Skip to main content
Premium Trial:

Request an Annual Quote

USDA Awards $10M to Researchers Developing DNA Tools for Rosaceous Crops

NEW YORK (GenomeWeb) – The NH Agricultural Experiment Station at the University of New Hampshire said on Wednesday that it is among 14 US institutions who will share a five-year, $10 million grant to develop and apply DNA-based tools to improve the quality of and disease resistance in rosaceous crops.

The project called RosBREED: Combining Disease Resistance with Horticultural Quality in New Rosaceous Cultivars brings together 35 researchers from 14 US institutions, as well as international collaborators, to apply genomic and genetic technologies in the breeding of rosaceous crops. The researchers will adapt and demonstrate new DNA-based tools in 22 US breeding programs with a focus on apple, blackberry, peach, pear, rose, strawberry, sweet cherry, and tart cherry.

The US Department of Agriculture National Institute of Food and Agriculture's Specialty Crop Research Initiative awarded the grant, which is being managed by researchers at Michigan State University and Washington State University.

"This project includes our team's recently established strawberry breeding program funded through the Experiment Station at UNH, which aims to release new varieties bred for local growers and markets while being resistant to disease and suitable for organic production," said Tom Davis, a professor of plant biology and genetics in the UNH College of Life Sciences and Agriculture.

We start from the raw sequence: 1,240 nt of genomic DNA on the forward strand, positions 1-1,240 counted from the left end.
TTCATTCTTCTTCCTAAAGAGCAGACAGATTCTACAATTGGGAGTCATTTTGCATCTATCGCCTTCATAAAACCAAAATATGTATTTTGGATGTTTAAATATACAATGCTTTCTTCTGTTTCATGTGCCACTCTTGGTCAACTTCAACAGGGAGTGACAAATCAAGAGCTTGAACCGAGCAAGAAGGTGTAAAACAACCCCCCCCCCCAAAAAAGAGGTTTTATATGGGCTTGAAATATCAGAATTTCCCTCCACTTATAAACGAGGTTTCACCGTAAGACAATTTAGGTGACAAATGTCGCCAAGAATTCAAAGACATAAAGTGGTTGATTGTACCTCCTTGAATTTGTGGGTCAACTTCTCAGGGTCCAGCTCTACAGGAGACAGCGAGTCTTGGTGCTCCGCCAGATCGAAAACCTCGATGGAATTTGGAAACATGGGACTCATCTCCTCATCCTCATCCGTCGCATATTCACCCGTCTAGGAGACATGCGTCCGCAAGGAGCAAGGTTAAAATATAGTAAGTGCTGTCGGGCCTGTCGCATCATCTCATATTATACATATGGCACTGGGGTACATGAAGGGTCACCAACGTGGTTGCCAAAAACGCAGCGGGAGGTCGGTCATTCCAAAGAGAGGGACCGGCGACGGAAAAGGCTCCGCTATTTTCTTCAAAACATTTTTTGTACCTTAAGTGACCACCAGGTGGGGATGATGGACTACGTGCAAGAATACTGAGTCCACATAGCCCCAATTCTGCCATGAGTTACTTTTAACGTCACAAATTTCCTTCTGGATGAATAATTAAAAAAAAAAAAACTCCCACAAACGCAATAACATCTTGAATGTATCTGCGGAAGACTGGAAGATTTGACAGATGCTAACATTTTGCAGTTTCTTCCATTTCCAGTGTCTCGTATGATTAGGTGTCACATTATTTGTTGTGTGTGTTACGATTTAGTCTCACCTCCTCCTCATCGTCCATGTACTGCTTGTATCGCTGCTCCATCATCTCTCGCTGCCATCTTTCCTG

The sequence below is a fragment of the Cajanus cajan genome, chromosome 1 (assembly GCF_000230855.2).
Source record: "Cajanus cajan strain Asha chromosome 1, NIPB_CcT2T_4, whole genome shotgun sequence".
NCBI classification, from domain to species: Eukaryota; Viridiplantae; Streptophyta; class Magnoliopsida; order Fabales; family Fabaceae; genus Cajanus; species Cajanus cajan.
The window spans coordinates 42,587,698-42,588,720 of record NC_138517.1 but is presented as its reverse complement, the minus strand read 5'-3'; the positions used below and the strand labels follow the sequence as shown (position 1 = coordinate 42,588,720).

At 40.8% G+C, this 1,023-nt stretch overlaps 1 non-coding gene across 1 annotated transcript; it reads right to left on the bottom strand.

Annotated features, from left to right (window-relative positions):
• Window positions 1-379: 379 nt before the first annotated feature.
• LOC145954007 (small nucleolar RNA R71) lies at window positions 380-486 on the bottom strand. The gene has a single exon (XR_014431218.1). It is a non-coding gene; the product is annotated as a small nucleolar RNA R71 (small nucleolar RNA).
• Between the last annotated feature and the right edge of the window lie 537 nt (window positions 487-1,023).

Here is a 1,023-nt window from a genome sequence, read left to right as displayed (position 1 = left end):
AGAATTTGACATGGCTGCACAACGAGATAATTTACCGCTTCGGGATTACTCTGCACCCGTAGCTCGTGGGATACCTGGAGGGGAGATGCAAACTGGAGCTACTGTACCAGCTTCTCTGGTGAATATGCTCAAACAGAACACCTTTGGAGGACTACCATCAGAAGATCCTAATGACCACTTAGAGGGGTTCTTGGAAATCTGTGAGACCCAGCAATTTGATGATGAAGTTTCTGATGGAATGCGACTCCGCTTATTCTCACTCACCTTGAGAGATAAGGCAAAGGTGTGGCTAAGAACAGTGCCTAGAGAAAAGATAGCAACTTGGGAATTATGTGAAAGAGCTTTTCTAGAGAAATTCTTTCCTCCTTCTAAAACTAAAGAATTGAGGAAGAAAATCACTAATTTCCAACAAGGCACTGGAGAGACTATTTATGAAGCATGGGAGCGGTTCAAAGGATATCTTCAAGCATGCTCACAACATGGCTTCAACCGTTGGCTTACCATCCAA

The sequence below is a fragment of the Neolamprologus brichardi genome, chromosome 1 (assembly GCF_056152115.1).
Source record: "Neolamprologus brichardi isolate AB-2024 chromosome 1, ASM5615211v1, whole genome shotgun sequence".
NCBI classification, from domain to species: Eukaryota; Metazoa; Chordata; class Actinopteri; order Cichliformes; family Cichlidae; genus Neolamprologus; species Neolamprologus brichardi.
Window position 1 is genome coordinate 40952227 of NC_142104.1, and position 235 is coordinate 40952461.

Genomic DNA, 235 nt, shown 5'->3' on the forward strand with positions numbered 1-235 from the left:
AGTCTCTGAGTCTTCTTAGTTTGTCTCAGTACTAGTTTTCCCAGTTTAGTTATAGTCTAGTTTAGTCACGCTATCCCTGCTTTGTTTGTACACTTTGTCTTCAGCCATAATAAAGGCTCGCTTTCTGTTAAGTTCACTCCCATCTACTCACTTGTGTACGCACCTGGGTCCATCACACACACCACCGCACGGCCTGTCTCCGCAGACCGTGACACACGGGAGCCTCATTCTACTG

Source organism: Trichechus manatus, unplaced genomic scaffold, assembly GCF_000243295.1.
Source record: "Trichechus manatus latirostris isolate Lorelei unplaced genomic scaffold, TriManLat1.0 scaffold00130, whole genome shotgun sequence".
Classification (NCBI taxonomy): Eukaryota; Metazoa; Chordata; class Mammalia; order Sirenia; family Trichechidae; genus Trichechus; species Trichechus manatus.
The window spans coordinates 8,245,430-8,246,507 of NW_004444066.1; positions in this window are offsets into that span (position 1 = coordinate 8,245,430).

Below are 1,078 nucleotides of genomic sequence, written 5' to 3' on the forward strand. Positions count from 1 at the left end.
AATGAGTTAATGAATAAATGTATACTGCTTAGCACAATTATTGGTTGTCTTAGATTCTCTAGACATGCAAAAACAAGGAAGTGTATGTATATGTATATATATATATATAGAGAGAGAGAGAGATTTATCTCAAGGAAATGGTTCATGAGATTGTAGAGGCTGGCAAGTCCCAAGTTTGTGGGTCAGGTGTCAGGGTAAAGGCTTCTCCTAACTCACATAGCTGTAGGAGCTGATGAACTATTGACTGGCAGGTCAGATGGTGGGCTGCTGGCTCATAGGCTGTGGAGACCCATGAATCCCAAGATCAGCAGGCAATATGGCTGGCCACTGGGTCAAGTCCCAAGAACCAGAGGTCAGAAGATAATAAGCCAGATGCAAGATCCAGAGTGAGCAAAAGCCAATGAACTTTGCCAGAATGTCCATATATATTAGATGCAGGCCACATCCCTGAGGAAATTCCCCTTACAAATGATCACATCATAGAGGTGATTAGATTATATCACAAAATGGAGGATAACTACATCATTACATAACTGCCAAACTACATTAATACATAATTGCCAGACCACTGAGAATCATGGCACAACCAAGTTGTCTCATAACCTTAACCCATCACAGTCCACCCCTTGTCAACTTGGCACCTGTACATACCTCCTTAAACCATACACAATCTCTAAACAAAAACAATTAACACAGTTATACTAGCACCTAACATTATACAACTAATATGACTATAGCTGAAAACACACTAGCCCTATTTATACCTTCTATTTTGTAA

UNH noted that the US is the world's leading producer of strawberries, with 3 billion pounds valued at $2.4 billion 2012, according to the USDA.

The NH Agricultural Experiment Station at the UNH College of Life Sciences and Agriculture is UNH's original research organization and was founded in 1887. It directs federal and state funding for research aimed at sustainable agriculture and foods, aquaculture, forest management, and related wildlife, natural resources, and rural community topics.

The Scan

Positive Framing of Genetic Studies Can Spark Mistrust Among Underrepresented Groups

Researchers in Human Genetics and Genomics Advances report that how researchers describe genomic studies may alienate potential participants.

Small Study of Gene Editing to Treat Sickle Cell Disease

In a Novartis-sponsored study in the New England Journal of Medicine, researchers found that a CRISPR-Cas9-based treatment targeting promoters of genes encoding fetal hemoglobin could reduce disease symptoms.

Gut Microbiome Changes Appear in Infants Before They Develop Eczema, Study Finds

Researchers report in mSystems that infants experienced an enrichment in Clostridium sensu stricto 1 and Finegoldia and a depletion of Bacteroides before developing eczema.

Acute Myeloid Leukemia Treatment Specificity Enhanced With Stem Cell Editing

A study in Nature suggests epitope editing in donor stem cells prior to bone marrow transplants can stave off toxicity when targeting acute myeloid leukemia with immunotherapy.